In general, Indigenous Peoples or Aboriginal Peoples are those who were living on their lands before settlers came from elsewhere. In India the Indigenous Peoples are those who are included in the List of Scheduled Tribes.
There has been some International action to protect the Human Rights of Indigenous peoples. In 1991, The International Labour Organisation brought into force a Convention Concerning Indigenous and Tribal Peoples in Independent Countries. Other International Declarations were also passed, the latest being the Declaration on the Rights of Indigenous Peoples adopted by The United Nations General Assembly in Sept. 2007.
‘The Declaration sets out the individual and collective rights of indigenous peoples, as well as their rights to culture, identity, language, employment, health, education and other issues. It also “emphasizes the rights of indigenous peoples to maintain and strengthen their own institutions, cultures and traditions, and to pursue their development in keeping with their own needs and aspirations”.’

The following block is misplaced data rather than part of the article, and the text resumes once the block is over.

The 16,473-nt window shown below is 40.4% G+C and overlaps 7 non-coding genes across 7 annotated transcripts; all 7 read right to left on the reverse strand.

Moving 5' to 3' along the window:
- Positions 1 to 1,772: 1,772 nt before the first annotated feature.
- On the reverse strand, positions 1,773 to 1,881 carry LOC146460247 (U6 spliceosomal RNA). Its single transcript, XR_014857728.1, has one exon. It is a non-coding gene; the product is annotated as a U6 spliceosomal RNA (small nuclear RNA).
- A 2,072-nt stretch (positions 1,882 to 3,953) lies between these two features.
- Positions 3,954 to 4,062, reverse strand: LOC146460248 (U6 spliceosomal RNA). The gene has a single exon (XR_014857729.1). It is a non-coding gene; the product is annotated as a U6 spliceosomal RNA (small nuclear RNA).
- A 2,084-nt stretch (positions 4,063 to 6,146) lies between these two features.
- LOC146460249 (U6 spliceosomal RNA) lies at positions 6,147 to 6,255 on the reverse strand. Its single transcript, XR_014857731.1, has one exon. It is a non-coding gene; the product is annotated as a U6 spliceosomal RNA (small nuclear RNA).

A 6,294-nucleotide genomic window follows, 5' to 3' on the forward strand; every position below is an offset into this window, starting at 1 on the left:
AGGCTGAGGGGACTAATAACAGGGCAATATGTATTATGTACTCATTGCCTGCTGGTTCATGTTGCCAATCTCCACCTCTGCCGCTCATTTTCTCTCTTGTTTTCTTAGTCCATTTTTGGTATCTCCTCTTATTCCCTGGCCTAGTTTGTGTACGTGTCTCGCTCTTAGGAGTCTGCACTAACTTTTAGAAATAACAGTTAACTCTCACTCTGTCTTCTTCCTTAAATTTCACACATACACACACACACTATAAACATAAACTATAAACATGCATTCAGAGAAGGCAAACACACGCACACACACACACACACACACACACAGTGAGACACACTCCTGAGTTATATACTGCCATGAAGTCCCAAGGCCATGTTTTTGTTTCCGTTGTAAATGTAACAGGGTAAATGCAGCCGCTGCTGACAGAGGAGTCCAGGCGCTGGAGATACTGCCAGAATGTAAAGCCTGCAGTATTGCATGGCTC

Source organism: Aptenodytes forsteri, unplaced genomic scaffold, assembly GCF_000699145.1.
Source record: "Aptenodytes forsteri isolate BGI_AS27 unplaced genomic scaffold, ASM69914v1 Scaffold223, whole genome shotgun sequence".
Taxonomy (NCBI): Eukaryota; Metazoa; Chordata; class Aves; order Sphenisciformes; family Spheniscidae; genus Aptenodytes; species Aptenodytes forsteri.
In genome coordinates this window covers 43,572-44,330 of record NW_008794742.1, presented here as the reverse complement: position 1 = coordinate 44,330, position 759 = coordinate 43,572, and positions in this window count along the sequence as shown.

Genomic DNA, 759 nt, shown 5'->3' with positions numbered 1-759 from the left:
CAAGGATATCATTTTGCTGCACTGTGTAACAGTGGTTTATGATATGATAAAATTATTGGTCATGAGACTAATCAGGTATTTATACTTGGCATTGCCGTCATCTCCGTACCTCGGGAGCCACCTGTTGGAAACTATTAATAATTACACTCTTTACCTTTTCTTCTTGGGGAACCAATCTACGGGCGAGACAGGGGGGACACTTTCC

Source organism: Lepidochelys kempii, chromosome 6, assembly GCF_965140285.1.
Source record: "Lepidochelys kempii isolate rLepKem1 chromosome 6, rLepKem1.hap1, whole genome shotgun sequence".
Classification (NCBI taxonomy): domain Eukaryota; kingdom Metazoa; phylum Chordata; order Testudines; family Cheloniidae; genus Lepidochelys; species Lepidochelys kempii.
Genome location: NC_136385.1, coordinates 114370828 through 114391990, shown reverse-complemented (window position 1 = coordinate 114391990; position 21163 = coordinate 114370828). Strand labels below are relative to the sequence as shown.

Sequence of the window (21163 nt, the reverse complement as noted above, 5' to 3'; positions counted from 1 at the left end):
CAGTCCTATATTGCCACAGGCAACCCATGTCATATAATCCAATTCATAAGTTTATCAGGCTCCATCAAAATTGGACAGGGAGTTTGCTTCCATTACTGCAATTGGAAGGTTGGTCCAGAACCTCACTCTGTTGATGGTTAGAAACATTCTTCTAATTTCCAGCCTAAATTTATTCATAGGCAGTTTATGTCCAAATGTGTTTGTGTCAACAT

Not all countries ratified the Convention, some countries like Australia, Canada, New Zealand and the United States expressing reservations about it
Protection of the rights of Indigenous peoples has been a highly controversial issue in many countries, open to different interpretations.
In Australia, the term the Stolen Generation is used to describe those children of Aboriginal and Torres Strait Islander descent, who were taken from their families by government agencies. The Aborigines Protection Amending Act 1915 empowered the Australian government to forcibly take aboriginal children from their parents. The reason given for this was parental neglect and also a fear that the population would die out. However in practice this was done even there was no parental neglect evident. In Western Australia, The Aborigines Act, made all aboriginal and half-caste children wards of the State, removing the guardianship of the parents.